Donald Trump: America’s mass shooters are ‘geniuses in a certain way’

I will tell you, if you had a couple of the teachers or somebody with guns in that room you would have been a helluva lot better off”, Trump told a Franklin, Tenn., crowd on Saturday.

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Trump has since highlighted his gun rights support, saying repeatedly that he is “very strong on the Second Amendment”.

Carson reached out through Facebook in Twitter, in a picture holding up a sign reading “I Am A Christian”.

Trump closed his speech with an encouragement to the crowd. Bill Maher, the controversial self-described libertarian and atheist host of HBO’s Real Time, surprised many when he said the following after Trump’s visit to Iowa. “And my other side, they were tough, but I beat ’em”, Trump explained. “But that I don’t know“.

“I get in there, taxes go down, everybody gets a job, salaries go way up”.

The billionaire businessman added, “I have a license to carry in New York“.

Donald Trump said that his third wife Melania would make an “unbelievable” First Lady if he is elected to the White House.

But the day after Thursday’s massacre, Trump said if he became president, he doesn’t expect to halt all mass shootings because there will always be people that society can’t stop. “By the way, it was a gun-free zone”, he said, according to CNN. “Trump! That’s not a close one“. Trump’s business prowess and his unwillingness to apologize for his multi-billion dollar fortune also gave him a confident swagger than many people felt have been missing from America over the past several years.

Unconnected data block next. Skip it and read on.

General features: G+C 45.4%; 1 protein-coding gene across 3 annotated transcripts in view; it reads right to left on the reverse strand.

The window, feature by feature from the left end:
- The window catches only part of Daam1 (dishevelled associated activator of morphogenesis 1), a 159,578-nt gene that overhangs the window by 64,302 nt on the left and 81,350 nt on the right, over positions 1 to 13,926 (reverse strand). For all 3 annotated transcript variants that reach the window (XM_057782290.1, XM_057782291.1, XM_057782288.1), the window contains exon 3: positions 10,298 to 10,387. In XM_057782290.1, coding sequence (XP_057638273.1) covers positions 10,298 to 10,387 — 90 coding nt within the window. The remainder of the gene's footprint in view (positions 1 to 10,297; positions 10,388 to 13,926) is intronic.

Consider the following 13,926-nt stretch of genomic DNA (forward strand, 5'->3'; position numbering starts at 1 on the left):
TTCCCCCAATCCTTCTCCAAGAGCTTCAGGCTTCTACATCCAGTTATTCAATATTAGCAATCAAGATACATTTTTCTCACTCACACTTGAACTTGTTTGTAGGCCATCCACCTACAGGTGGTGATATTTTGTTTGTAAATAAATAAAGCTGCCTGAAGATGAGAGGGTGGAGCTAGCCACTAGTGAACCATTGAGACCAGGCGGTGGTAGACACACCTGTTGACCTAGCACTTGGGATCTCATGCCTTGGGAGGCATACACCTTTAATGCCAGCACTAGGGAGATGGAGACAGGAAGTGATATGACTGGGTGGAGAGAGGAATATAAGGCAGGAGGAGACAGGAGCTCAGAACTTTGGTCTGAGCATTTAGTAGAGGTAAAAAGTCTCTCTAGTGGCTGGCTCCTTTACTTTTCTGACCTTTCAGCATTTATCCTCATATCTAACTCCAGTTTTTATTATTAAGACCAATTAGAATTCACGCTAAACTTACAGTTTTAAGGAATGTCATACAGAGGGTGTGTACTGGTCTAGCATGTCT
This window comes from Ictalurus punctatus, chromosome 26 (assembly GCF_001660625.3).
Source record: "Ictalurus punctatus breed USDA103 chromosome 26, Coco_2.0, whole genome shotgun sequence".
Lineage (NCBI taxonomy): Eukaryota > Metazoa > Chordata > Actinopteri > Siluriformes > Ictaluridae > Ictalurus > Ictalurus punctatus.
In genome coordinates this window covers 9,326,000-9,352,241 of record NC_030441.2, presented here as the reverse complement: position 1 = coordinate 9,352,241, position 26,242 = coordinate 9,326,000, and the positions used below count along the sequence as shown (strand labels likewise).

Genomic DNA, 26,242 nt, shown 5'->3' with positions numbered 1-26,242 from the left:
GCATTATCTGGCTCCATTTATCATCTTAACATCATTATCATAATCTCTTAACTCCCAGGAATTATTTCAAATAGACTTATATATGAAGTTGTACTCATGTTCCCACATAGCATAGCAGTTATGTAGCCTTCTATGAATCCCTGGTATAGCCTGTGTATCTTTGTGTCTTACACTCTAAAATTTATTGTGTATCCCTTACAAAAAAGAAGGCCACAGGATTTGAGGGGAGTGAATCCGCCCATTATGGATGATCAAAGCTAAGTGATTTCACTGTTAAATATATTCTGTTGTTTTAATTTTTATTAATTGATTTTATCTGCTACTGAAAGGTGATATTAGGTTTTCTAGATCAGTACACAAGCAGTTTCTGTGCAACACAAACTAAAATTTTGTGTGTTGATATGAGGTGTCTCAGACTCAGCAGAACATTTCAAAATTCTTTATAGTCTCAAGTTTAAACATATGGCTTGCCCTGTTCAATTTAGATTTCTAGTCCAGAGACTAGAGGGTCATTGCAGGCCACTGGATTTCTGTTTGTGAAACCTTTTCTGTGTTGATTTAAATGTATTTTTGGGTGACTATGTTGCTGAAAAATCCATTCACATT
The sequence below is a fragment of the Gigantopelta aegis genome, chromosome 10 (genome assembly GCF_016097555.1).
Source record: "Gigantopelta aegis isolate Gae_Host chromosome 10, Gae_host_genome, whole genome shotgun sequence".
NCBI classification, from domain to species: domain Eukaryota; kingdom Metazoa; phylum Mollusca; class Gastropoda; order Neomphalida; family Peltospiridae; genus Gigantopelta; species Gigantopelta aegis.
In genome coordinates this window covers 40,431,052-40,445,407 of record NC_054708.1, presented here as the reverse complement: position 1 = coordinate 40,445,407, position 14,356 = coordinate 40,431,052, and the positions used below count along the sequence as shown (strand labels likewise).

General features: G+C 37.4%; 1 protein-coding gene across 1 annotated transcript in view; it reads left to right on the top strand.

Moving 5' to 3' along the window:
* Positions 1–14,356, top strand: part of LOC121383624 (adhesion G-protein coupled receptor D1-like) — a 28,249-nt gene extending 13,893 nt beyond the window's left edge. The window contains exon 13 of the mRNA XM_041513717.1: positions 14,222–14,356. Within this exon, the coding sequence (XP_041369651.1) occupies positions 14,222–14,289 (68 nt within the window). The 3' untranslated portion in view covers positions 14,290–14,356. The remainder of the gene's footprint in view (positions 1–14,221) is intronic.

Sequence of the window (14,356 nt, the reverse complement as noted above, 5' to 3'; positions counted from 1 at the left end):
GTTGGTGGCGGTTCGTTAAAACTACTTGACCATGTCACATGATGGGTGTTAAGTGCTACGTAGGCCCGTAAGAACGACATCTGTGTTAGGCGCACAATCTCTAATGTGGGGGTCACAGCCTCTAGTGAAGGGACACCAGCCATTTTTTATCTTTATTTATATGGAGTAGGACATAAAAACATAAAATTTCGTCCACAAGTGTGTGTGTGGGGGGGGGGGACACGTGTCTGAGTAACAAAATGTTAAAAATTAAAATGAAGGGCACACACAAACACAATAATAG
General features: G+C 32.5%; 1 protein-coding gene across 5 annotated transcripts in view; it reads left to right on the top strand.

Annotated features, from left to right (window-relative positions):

Trump’s responses managed to avoid MSNBC host Willie Geist’s question of what he would do as President to prevent similar attacks. And I think we can actually make it better than ever before.

In an interview Sunday on NBC’s Meet the Press, the current Republican presidential front-runner said he would bow if his poll standing declines to a level at which he thought he could no longer win the GOP nomination.

“Can you imagine? Somebody says, ‘There’s Trump, he’s easy pickings.’ What’d you’d say?”

Trump has capitalized on the movement of disgust with the political status quo, but now other, less “weird and confusing” campaigns have arrived to finish the job, columnist Daniel Henninger wrote for The Wall Street Journal.

Not to be out “trumped” Donald, suggested the removal of the 14th amendment, which grants children born in the United States of either native or foreign parents their natural born citizenship.

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The next phase of the long campaign might should a deeper look at the positions of all candidates, including Trump.

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